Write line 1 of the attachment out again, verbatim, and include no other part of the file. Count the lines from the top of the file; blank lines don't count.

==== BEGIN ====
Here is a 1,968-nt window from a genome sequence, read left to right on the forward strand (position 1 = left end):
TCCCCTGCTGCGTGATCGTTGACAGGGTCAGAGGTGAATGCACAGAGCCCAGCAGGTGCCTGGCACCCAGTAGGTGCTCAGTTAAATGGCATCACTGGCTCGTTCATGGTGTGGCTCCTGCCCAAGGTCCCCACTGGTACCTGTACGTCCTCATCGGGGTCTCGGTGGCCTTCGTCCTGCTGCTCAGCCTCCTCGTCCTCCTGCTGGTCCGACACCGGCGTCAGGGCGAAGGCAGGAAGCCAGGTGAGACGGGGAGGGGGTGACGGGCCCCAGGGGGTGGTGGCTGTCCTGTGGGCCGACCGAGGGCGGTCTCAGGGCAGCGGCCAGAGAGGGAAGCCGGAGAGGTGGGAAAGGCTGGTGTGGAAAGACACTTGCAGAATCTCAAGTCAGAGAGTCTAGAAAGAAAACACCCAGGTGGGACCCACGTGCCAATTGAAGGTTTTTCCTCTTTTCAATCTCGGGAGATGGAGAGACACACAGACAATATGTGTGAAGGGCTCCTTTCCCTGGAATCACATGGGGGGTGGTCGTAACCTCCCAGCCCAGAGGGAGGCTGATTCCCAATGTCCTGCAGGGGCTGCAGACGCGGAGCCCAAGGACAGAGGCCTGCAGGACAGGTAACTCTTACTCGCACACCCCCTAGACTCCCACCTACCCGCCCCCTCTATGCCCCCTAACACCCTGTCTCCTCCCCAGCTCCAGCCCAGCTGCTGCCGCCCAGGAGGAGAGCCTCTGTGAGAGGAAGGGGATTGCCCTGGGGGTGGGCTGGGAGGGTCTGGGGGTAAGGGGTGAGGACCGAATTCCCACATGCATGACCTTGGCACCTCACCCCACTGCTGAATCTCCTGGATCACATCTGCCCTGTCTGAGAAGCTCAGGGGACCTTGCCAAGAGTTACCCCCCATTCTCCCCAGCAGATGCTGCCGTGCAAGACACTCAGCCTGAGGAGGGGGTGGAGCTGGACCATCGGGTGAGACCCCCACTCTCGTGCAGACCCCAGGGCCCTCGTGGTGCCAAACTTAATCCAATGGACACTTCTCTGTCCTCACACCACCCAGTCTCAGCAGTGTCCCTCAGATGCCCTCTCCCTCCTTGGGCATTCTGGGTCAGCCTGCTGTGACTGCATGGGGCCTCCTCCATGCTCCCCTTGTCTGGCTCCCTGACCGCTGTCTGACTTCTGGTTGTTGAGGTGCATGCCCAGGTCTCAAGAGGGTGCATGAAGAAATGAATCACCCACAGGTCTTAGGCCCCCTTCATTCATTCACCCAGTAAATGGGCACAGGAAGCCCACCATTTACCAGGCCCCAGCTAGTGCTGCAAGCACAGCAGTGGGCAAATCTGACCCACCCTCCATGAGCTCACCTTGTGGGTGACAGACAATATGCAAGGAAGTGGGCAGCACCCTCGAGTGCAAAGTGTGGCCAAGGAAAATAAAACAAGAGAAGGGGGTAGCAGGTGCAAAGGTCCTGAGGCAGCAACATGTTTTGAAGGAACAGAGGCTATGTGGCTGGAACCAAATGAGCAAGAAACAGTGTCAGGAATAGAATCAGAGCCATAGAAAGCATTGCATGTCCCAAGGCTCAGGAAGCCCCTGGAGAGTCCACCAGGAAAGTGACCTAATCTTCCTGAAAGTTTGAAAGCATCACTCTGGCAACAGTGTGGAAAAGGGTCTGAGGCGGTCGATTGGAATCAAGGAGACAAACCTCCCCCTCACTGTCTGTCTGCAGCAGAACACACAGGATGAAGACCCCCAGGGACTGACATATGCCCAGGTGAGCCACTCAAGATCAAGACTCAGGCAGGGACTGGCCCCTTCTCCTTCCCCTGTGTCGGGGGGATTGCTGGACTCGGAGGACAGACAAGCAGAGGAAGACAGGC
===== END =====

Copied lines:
Here is a 1,968-nt window from a genome sequence, read left to right on the forward strand (position 1 = left end):